Confidence is much higher than it was and the new habits have become a more integrated part of a daily routine and lifestyle and the risk of relapse is much lower.    However, several things can trigger a relapse like stress, crisis, boredom, apathy or life events that might occur such as a death in the family, a breakup, loss of a friendship or support, etc.   Sometimes, the balance can shift here when looking at the pros and cons as things can become more challenging.

Relapse:  “Who cares anyway?  No one visits me.  I can keep my place how I want it.  I like it messy”.

Sometimes having a relapse can really make us feel bad especially after all of the hard work we have done.   But it can also be a big wake up call to help us to not be so hard on ourselves, slip ups happen and we always have the opportunity to begin again.   This is a good time to look at the pros again and try to gather up your strength to start again.  Whenever, we are making a change and especially when trying to change some ingrained habits, I believe that it takes a lot of practice and that is what we are doing.   Practicing!!  And now that we have the tools we know what needs to be done!!

The Peer Group members could really relate to these six stages.  They generally can be very hard on themselves when they find themselves feeling stuck or they feel that they are really not getting anywhere.   They were able to see that even if they feel they have slipped back or let things go, they do not have to go back to Square One.  They might be back at the Preparation or the Action Stage.  When trying to make positive changes we will likely move around somewhat within these Stages of Change or “Stages of Healing” as how it was described to me by the Peer Support Group Facilitator and that is okay.   Never quit trying!!   There is always an opportunity to try again.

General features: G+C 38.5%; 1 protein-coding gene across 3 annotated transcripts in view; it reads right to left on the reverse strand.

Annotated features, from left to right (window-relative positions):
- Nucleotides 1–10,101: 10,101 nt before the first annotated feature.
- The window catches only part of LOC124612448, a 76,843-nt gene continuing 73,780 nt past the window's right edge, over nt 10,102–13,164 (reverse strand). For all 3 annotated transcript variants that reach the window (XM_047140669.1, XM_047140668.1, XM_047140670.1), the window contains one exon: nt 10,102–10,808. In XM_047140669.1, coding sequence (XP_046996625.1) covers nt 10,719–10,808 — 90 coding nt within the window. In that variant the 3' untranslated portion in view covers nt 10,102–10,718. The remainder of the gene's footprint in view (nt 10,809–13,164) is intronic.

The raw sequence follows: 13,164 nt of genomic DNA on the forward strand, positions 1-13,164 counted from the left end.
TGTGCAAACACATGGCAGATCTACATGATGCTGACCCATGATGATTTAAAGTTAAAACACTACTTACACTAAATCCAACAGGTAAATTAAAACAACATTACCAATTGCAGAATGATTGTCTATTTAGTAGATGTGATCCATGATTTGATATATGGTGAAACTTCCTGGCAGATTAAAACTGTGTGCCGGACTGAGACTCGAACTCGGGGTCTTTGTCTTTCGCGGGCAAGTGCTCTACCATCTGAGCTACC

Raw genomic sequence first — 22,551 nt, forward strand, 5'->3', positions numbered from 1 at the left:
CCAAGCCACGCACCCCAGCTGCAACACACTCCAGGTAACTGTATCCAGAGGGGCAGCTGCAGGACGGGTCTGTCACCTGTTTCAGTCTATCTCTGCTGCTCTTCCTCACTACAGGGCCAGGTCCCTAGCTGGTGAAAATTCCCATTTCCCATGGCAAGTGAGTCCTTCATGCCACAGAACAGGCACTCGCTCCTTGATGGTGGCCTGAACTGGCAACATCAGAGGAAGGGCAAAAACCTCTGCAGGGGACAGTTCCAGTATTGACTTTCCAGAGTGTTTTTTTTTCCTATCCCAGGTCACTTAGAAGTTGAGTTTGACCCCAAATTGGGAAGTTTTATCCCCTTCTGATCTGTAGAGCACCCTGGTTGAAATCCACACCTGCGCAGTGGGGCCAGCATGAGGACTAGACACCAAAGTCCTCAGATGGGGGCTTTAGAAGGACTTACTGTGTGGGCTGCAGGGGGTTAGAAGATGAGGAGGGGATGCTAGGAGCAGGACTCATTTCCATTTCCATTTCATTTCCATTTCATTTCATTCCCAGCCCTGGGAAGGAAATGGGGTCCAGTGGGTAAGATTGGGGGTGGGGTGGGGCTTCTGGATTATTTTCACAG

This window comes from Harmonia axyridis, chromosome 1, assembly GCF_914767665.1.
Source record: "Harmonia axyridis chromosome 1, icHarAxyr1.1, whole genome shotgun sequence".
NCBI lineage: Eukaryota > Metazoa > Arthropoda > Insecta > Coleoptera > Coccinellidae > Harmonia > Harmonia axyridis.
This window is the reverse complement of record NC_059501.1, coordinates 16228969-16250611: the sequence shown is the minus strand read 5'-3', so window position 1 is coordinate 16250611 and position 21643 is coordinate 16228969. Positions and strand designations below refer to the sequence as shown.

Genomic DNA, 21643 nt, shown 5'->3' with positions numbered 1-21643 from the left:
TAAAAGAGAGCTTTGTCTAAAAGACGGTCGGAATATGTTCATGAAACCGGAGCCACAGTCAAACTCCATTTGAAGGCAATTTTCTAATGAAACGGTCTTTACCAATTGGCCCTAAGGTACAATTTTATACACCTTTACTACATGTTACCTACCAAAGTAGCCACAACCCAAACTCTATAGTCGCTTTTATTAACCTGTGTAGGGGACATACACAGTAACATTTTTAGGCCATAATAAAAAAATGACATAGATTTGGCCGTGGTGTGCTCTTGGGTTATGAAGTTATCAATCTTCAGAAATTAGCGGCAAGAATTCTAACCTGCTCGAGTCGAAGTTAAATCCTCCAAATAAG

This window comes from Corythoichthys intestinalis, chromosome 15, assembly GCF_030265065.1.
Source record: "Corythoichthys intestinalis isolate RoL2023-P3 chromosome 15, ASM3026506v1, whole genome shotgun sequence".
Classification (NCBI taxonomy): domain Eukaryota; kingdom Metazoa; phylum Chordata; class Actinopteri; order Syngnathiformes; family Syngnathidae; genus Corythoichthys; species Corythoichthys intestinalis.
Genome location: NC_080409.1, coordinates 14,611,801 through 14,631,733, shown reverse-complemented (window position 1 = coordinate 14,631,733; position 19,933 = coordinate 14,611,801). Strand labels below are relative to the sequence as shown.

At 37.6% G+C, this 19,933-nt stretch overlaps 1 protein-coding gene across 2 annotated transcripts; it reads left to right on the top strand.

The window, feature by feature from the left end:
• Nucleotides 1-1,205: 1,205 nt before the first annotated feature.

Change is always difficult.  Talking about making a change is great but actually following through with the action is what is going to help get that change going.  Change is motivational!!

Can you relate to the Stages of Change?  Is there something in your life that you are trying to change?

Please share in the comments below?

 

 

About Kimberley

I am a Case Manager at My Sisters' Place which is a program of the Canadian Mental Health Association London Middlesex. My Sisters' Place is a program for vulnerable women. I love my job and all the wonderful women I work with. I am very honored to do this work with women who have been through so much and are so open in sharing their stories. I initiated and designed a Clearing Clutter Support Group which I have been facilitating since 2007 with a co-worker. I love running this group and learn so much from the participants. We offer this eight week program three or four times a year. I started my business Space For You in 2010 and work with individuals in their homes as well as offer some workshops in the community. I am available to speak to groups on "De-Cluttering Your Life", "The Magic of De-Cluttering", "Space Clearing" or really anything to do with clutter and hoarding.
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4 Responses to Six Stages of Change

  1. This is excellent information that anyone who is a professional organizer can gain insight from. Thanks Kimberley!

  2. Kimberley says:

    Thanks so much Autumn – I really hope it will be helpful 🙂

  3. Seana Turner says:

    I think maintenance can be hard, especially when life events come crashing in. It’s good to forgive yourself when you fall off the wagon and just focus on the way to get back on. This is true for so many areas of life..

  4. Kimberley says:

    Thanks Seana – so true and I think we are all so hard on ourselves. Life does get in the way at times and forgiving ourselves is so helpful in being able to move forward.